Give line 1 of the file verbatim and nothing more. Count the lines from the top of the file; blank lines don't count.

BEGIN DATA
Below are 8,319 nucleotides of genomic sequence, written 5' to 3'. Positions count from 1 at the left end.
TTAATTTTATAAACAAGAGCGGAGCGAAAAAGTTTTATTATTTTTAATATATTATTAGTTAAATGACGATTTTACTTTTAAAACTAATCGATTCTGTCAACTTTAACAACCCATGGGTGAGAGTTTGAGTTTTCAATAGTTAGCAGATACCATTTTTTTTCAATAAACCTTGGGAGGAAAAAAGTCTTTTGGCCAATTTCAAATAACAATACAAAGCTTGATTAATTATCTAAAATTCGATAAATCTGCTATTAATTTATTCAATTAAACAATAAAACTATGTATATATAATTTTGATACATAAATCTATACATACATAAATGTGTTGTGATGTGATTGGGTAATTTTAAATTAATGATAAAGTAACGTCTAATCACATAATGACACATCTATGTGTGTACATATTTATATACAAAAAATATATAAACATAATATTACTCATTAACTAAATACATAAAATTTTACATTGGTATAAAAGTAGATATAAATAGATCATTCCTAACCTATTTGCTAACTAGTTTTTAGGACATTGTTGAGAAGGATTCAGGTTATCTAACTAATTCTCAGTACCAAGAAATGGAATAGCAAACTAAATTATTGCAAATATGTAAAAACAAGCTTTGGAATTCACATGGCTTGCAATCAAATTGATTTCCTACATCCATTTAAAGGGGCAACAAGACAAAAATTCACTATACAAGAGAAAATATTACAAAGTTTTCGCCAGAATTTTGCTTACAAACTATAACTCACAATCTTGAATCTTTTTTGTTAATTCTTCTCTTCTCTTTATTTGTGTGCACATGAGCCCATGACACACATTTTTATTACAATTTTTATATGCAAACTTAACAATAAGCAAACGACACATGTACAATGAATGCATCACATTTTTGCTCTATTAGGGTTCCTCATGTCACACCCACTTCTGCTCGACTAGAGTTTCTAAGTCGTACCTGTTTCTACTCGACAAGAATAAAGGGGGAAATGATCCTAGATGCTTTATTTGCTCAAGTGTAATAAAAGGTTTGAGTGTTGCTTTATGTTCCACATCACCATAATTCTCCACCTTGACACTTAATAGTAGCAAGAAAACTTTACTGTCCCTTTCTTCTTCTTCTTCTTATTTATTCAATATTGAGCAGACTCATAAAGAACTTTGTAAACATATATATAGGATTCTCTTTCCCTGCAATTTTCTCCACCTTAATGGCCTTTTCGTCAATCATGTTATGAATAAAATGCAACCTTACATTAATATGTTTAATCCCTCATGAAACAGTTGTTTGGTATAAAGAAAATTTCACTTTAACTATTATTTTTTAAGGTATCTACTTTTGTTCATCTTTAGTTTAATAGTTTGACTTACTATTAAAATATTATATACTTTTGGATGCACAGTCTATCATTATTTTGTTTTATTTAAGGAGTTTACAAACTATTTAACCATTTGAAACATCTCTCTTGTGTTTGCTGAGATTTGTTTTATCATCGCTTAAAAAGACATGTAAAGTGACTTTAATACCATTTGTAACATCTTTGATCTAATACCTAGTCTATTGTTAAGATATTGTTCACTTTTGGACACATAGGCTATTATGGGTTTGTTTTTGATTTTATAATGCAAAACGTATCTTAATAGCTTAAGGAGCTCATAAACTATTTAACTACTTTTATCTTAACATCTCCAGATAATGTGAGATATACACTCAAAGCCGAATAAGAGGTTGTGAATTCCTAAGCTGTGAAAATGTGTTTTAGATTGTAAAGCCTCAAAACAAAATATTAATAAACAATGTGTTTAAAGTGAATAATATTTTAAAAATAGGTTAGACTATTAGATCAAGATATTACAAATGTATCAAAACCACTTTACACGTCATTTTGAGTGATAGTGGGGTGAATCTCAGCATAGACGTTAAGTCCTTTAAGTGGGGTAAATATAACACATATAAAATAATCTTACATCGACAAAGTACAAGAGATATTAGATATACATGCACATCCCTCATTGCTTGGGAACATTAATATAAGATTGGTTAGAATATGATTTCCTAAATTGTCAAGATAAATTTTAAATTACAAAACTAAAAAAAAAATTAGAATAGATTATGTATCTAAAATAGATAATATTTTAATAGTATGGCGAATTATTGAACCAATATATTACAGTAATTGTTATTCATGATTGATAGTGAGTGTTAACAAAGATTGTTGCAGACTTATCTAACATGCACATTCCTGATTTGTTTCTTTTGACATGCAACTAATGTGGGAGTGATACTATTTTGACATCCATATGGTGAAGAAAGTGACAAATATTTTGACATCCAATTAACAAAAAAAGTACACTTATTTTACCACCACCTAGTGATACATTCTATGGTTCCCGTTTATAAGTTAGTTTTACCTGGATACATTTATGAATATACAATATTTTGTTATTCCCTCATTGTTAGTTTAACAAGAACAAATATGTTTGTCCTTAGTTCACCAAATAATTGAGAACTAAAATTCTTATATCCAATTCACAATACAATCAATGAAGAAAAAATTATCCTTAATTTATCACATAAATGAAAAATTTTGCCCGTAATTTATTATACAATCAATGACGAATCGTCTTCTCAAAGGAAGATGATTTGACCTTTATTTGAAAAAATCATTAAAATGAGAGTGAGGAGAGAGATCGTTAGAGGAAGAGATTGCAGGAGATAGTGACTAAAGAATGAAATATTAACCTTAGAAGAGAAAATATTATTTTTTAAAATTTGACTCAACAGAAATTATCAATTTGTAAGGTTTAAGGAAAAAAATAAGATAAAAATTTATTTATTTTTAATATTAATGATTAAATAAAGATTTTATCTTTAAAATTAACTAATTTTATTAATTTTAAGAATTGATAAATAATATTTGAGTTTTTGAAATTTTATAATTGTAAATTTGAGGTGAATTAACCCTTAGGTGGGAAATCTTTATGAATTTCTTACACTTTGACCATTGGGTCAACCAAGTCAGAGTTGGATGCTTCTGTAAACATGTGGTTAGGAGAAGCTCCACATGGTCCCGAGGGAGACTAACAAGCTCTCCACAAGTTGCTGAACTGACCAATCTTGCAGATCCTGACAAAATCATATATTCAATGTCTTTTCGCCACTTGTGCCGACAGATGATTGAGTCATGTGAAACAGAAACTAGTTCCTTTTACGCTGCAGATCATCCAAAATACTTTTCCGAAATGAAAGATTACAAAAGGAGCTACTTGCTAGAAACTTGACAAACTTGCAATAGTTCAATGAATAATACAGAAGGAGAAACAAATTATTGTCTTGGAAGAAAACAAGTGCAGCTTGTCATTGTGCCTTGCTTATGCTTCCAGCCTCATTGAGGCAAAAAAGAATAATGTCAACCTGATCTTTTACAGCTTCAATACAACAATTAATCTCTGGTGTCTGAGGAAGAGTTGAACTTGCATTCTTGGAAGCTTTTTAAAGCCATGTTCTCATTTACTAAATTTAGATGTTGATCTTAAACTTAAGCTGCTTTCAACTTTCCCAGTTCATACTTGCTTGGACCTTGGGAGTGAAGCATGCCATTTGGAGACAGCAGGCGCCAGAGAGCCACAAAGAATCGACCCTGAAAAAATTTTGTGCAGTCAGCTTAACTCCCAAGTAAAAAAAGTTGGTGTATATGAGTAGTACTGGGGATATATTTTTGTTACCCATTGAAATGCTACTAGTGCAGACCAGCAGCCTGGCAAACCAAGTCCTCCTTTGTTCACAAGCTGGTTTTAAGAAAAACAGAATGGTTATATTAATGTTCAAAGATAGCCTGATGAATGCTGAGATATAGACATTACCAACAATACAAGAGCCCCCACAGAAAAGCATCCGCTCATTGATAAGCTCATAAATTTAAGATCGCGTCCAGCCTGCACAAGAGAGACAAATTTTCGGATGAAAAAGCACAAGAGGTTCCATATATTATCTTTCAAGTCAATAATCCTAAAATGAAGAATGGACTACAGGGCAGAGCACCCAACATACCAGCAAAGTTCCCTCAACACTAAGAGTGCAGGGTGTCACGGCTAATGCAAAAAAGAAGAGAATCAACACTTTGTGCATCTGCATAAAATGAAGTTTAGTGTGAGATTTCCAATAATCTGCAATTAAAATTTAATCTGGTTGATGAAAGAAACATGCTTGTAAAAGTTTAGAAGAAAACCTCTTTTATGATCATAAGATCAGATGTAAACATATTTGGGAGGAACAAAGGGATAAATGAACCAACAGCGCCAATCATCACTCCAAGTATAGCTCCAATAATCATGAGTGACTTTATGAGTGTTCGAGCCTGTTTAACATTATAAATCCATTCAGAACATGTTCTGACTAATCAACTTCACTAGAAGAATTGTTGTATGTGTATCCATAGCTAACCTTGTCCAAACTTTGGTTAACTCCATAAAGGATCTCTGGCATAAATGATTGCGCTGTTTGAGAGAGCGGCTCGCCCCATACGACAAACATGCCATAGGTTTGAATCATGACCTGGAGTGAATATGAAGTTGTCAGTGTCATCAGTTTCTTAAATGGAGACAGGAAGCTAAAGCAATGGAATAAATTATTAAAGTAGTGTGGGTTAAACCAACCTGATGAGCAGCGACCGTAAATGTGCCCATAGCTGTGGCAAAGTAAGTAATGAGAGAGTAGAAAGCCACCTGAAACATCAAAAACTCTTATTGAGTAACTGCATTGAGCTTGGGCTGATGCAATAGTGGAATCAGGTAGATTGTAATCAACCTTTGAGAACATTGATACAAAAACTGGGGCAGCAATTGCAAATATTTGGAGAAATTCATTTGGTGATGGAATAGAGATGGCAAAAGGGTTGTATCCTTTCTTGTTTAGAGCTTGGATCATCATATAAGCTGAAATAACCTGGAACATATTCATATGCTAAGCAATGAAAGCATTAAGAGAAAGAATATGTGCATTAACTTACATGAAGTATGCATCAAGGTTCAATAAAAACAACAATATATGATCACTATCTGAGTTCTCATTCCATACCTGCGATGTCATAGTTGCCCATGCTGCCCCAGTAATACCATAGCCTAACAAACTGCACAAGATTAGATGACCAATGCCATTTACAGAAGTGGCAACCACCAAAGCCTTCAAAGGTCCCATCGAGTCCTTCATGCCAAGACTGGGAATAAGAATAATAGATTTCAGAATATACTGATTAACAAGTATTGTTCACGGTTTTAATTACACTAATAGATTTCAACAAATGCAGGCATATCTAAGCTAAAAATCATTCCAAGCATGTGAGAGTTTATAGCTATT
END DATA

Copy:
Below are 8,319 nucleotides of genomic sequence, written 5' to 3'. Positions count from 1 at the left end.